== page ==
- The Washington Times - Wednesday, October 25, 2000

Seattle-based NetCompliance, which helps companies comply with government rules, is moving to the District of Columbia by the end of the year to be closer to regulatory agencies and take advantage of the region's high-tech talent.
The company joins a growing number of human resources companies looking to tap into the compliance market by using the Internet.
All U.S. companies must deal with a tangled web of regulations, from how to train employees to where to store harmful chemicals. Companies like NetCompliance compile those rules and put them on line in formats that aim to be easy for companies to use.
The products they offer range from text of regulations to on-line training videos.
Krish R. Krishnan, chief executive officer of NetCompliance, said the company has not found office space yet, but is concentrating the search downtown in the Farragut Square area.
The concentration of technology companies and high-tech workers was one of the company's reasons for moving its main office here, as well as the desire to be closer to federal agencies such as the Environmental Protection Agency and the Office of Safety and Health Administration.
"I was pleasantly surprised and really blown away by the talent pool here," Mr. Krishnan said.
NetCompliance has about 50 employees in offices in Washington state and California. The company recently acquired B-Safe of Orange Country, Calif., a distributor of health and safety products.
The firm also has undertaken a second round of financing, and just received a "multimillion-dollar" investment from a Dutch group, NeSBlC CTe Fund. The goal of the round is to raise $25 million to $50 million.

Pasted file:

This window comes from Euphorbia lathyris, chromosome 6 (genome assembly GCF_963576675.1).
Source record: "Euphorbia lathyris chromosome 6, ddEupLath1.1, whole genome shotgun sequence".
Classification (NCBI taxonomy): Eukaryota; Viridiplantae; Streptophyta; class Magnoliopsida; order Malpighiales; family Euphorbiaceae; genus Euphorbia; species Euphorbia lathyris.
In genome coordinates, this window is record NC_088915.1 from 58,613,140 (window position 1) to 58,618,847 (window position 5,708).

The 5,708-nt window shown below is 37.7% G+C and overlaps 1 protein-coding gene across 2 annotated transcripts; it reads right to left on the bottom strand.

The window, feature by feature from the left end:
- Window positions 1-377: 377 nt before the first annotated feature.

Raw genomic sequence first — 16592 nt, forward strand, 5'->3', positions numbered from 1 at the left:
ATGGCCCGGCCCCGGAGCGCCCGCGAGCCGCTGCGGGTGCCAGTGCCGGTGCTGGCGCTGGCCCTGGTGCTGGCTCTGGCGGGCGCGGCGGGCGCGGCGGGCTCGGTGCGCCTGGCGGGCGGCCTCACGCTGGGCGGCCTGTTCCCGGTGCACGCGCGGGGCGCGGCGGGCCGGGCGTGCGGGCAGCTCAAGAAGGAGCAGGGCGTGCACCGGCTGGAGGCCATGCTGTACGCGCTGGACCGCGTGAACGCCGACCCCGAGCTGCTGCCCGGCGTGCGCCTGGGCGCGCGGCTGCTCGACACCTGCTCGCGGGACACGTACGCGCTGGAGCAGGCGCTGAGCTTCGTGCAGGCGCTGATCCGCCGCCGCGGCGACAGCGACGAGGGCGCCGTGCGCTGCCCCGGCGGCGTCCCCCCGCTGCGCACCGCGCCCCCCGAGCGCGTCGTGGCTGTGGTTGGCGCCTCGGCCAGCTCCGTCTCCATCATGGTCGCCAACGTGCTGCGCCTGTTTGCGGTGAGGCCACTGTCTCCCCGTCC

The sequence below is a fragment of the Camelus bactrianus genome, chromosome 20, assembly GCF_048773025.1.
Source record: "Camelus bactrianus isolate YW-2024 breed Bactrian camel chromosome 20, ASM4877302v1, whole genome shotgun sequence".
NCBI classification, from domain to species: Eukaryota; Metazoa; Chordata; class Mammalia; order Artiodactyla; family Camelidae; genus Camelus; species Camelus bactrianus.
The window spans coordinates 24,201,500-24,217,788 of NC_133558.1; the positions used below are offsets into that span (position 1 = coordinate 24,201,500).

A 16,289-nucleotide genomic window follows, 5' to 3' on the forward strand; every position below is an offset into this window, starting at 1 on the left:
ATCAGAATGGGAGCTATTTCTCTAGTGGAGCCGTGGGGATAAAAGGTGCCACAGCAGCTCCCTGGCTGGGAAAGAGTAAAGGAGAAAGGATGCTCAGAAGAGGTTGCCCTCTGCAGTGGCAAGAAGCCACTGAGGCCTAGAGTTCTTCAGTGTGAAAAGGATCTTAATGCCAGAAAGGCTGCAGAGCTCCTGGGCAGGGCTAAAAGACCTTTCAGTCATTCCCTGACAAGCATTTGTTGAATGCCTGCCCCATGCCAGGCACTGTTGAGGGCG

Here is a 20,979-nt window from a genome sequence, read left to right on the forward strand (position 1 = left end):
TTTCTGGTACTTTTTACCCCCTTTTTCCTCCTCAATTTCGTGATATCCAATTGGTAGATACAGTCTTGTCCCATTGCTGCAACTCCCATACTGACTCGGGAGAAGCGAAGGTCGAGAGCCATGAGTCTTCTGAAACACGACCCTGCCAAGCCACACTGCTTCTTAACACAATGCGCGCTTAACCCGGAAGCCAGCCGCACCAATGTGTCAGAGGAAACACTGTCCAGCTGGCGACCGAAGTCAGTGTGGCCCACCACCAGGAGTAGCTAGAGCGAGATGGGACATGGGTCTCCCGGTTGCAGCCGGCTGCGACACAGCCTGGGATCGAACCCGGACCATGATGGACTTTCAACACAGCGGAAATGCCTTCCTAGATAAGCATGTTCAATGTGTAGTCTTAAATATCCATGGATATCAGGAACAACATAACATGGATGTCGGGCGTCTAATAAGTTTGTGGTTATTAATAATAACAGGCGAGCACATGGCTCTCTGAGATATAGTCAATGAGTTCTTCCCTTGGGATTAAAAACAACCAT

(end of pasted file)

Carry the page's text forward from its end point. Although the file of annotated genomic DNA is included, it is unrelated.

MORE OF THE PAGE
In the first quarter of next year, Mr. Krisnan plans to open NetCompliance's first overseas office in Brussels.
The company is expanding operations to tap into growing demand among small and large business for compliance help on line. Putting regulations into an electronic format eliminates the need to go through reams of paperwork.
The agencies themselves do offer some level of guidance on what regulations apply to whom, but paid services such as NetCompliance offer more focused aid.
Another area company, Virtual Compliance Inc. of Rosslyn, has seen the trend catch on as well.
"This area is sort of starting to explode. I would say that people are starting to speak our language," said David C. Frankil, the firm's CEO.
The 25-employee company offers an on-line form for companies to fill out, then returns the regulations that apply to them.
"We've seen a real uptick in interest in our company" as people have grown accustomed to using the Internet for more than just research, Mr. Frankil said.
Mr. Krishnan said in the long term his company will hire at least 50 employees here, and he is considering two area acquisitions, though he would not name them.

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